ACS232 Signals, Systems and Communication
Modern communication systems provide the backbone of the technological development that is driving the information age. The increase of data analytics, machine learning, and networked solutions pushes the trend towards an increasing use of digital communication systems as means of enabling reliable and efficient information exchange. The aim of the unit is to provide the fundamentals of signals, systems and communication systems. The mathematical principles of signal theory and systems theory will be applied within a communication theory context. The unit will provide the students with the tools to analyse and solve complex open-ended communication problems and to evaluate the technological constraints of the proposed solutions.
Credits: 20 (Academic Year)
Pre-requisites: ACS131 or equivalent
Dr Inaki Esnaola
If you have any questions about the module please talk to me during the lectures or the labs in the first instance. It is likely that other students will learn from any questions you ask as well, so don’t be afraid to ask questions.
Outside of lectures please contact me via email, or drop in to see me.
Other Teaching Staff
Professor Robert F Harrison
By the end of the module students will:
Module satisfies the AHEP3 (Accreditation of Higher Education Programmes, Third Edition) Learning Outcomes that are listed in brackets after each learning outcome above. For further details on AHEP3 Learning Outcomes, see the downloads section of our accreditation webpage.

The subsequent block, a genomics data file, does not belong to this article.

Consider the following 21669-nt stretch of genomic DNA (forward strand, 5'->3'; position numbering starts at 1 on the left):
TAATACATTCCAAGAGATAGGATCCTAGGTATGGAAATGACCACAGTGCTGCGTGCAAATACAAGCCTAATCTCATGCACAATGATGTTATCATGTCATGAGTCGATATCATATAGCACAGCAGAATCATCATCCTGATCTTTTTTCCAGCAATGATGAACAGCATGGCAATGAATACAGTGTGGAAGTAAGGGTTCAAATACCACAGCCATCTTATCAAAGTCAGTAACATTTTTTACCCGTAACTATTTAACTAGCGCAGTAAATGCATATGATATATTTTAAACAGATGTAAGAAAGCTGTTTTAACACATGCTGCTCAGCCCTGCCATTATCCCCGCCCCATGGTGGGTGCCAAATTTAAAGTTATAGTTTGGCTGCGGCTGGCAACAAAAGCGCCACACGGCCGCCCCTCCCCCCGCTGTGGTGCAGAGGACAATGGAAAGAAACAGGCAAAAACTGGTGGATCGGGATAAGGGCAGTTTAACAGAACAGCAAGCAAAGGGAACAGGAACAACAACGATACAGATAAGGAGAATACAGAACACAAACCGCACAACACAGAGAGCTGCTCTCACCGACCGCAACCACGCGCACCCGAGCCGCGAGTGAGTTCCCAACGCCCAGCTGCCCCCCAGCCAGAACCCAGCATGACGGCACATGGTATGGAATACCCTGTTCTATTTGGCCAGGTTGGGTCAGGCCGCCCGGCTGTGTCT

Part I Deterministic Signals
Part II Stochastic Signals
1.Introduction to communication systems; OSI model.
Part III Physical Layer
Part IV Data Networks
Learning and Teaching Methods
Lectures - 50 hours
Independent Study - 123 hours
Learning and Teaching Materials
A 2 hour exam worth 40%, 5 lab reports worth 40% in total, 4 computer-based quizzes worth 5% each and lasting for 1 hour each
Feedback is given to students during the module via the following:
Students are encouraged to provide feedback during the module direct to the lecturer. Students will also have the opportunity to provide formal feedback via the Faculty of Engineering Student Evaluation Survey at the end of the module.
It will be available as an ebook via the University library but it is cheap to buy and easier to use in paper copy. It contains concise derivations of all key results and most of the tutorial examples and worked examples.
Also recommended for deeper insight (but not to buy) is: